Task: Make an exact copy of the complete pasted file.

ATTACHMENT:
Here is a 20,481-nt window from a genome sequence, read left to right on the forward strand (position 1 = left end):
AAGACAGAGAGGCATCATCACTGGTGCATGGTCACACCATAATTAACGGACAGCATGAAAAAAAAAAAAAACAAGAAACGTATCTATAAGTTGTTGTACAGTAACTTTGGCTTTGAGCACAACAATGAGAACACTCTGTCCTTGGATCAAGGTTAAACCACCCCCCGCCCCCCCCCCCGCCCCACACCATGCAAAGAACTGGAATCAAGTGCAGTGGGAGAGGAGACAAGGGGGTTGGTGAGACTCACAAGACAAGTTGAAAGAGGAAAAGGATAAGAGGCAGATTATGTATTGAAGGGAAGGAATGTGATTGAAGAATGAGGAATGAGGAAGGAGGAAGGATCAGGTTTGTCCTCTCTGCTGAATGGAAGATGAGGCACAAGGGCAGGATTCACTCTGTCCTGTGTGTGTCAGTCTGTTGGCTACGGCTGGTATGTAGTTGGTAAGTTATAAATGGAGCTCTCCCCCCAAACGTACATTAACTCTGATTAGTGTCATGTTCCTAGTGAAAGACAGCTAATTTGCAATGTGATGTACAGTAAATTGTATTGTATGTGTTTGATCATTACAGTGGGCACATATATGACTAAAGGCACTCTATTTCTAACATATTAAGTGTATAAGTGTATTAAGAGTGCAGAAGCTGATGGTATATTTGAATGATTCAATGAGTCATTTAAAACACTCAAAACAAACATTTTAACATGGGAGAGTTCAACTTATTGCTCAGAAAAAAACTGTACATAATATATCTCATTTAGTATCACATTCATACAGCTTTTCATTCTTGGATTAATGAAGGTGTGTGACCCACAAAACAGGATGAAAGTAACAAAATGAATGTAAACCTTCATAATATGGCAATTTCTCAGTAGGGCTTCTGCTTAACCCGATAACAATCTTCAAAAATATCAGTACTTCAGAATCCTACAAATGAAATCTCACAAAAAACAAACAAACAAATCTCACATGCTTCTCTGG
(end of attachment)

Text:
Here is a 20,481-nt window from a genome sequence, read left to right on the forward strand (position 1 = left end):
AAGACAGAGAGGCATCATCACTGGTGCATGGTCACACCATAATTAACGGACAGCATGAAAAAAAAAAAAAACAAGAAACGTATCTATAAGTTGTTGTACAGTAACTTTGGCTTTGAGCACAACAATGAGAACACTCTGTCCTTGGATCAAGGTTAAACCACCCCCCGCCCCCCCCCCCGCCCCACACCATGCAAAGAACTGGAATCAAGTGCAGTGGGAGAGGAGACAAGGGGGTTGGTGAGACTCACAAGACAAGTTGAAAGAGGAAAAGGATAAGAGGCAGATTATGTATTGAAGGGAAGGAATGTGATTGAAGAATGAGGAATGAGGAAGGAGGAAGGATCAGGTTTGTCCTCTCTGCTGAATGGAAGATGAGGCACAAGGGCAGGATTCACTCTGTCCTGTGTGTGTCAGTCTGTTGGCTACGGCTGGTATGTAGTTGGTAAGTTATAAATGGAGCTCTCCCCCCAAACGTACATTAACTCTGATTAGTGTCATGTTCCTAGTGAAAGACAGCTAATTTGCAATGTGATGTACAGTAAATTGTATTGTATGTGTTTGATCATTACAGTGGGCACATATATGACTAAAGGCACTCTATTTCTAACATATTAAGTGTATAAGTGTATTAAGAGTGCAGAAGCTGATGGTATATTTGAATGATTCAATGAGTCATTTAAAACACTCAAAACAAACATTTTAACATGGGAGAGTTCAACTTATTGCTCAGAAAAAAACTGTACATAATATATCTCATTTAGTATCACATTCATACAGCTTTTCATTCTTGGATTAATGAAGGTGTGTGACCCACAAAACAGGATGAAAGTAACAAAATGAATGTAAACCTTCATAATATGGCAATTTCTCAGTAGGGCTTCTGCTTAACCCGATAACAATCTTCAAAAATATCAGTACTTCAGAATCCTACAAATGAAATCTCACAAAAAACAAACAAACAAATCTCACATGCTTCTCTGG